- Is the information written by an expert on the topic and does that resource have the authority to give you the information? Am I an infectious disease expert? No. Are you an infectious disease expert? Probably not. And no amount of googling will make you or me one. Trust what people who have degrees and have studied topics extensively are telling you and then use their expertise to back up your argument. At this point, you might be thinking, Mrs. Ram, you’ve just obliterated your own authority, but I didn’t. What’s my expertise? What are my credentials? As pointed out above, I have authority when it comes to literature, writing, and 14 years of teaching both. So do I have the authority and expertise to discuss with you how to evaluate resources and arguments? Yes. But, just like I tell my students, don’t ask for my expertise about Huey Long’s assassination, why the sky is blue, or how to figure out that algebraic equation—because I’m not an expert on those topics. Here’s another example. Would you want your cancer treated by a hospital administrator, a general practitioner, a gastroenterologist, or an oncologist? This seems like a no brainer, right? So why choose articles, listen to speeches, or elevate arguments from people who are in leadership positions who ignore experts when it comes to mask-wearing and COVID-19? Why choose a resource about anti-mask-wearing or about how coronavirus-is-a-hoax penned by a plastic surgeon, gastroenterologist, rheumatologist, or even a general practitioner over experts even more knowledgable? Just like I don’t want my ulcerative colitis treated my dermatologist, I don’t want my information about coronavirus from anyone but an expert. Again, dig. Who wrote the information that you’re reading? Do they have the authority to tell you this information, and if they don’t, did they gather that information that they’re providing from other expert sources?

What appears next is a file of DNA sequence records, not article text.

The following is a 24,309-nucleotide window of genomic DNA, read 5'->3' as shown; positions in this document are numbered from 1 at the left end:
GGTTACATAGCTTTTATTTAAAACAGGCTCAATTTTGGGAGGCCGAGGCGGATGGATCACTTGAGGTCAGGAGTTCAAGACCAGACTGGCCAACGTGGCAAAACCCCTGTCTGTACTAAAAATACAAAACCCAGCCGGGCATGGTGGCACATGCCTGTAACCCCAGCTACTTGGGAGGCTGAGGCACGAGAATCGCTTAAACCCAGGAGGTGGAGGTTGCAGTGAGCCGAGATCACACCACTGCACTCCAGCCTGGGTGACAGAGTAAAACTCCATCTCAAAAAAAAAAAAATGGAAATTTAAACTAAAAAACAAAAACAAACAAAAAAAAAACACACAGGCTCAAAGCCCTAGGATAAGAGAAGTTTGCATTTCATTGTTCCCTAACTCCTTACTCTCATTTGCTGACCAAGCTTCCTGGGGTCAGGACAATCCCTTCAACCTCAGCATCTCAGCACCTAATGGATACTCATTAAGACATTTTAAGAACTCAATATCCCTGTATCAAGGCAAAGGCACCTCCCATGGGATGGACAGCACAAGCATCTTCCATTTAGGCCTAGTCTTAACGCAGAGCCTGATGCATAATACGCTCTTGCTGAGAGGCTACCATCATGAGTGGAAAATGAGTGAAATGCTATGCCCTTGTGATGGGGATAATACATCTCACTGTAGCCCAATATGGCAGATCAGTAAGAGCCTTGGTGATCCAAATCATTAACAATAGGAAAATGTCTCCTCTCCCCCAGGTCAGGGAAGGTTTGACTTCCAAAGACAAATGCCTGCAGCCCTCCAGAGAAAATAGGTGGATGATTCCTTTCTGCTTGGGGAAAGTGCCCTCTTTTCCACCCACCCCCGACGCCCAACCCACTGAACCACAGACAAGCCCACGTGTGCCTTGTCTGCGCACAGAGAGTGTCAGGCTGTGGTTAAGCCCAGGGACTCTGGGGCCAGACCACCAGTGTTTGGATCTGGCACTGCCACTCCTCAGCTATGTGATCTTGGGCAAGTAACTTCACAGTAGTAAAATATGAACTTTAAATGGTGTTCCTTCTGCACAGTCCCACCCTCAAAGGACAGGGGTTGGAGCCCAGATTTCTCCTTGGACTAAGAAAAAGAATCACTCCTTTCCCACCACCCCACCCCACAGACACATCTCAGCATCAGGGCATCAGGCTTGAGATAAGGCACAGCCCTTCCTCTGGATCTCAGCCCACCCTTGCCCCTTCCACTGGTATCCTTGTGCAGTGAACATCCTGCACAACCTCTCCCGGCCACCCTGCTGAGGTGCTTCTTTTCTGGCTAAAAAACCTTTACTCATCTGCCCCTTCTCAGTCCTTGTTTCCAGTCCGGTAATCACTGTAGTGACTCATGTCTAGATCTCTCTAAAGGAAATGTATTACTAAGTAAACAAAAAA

- Is there inflammatory language? If you want people to listen to your argument, limit or refrain from using language that insults and angers the people you’re trying to persuade. Choose resources that practice this as well. That negative language will work on people who already agree with you, but it won’t on the people who don’t. Were you offended when I told you at the beginning that you’d fail an argumentative unit? I did it on purpose to show you how negative language can affect an argument.
- And finally, just liking or loving a person or an entity is not enough to use them as a resource. A good solid argument is based on facts, data, and logical reasoning and can be strengthened by using emotional and ethical appeals. If it’s built only using emotional and/or ethical appeals, disregard the argument.
Y’all. I didn’t even touch flaws in reasoning, but you can read more about that here.
You might not like me now or the information presented here. You might have caught on to some flaws in my logic (feel free to point them out to me). But that’s not enough to discredit the basic rules of how to evaluate resources and how to build an argument that I presented to you.
Ultimately, it doesn’t matter if you dislike what I told you. If your argument isn’t grounded in facts, statistics, data, and logical reasoning and isn’t backed up by credible, reliable, trustworthy resources, you don’t have an argument and people aren’t going to consider what you have to say. Because you’re wrong and you’re choosing to ignore or argue with information that can’t be argued with.
What I’m going to ask you to do now is to sit and reflect. How can you be better at choosing resources and building arguments? What do you need to rethink? How can we all be better about how we engage in persuasive discussions on the internet and in person?
Works Cited: See links embedded in the post.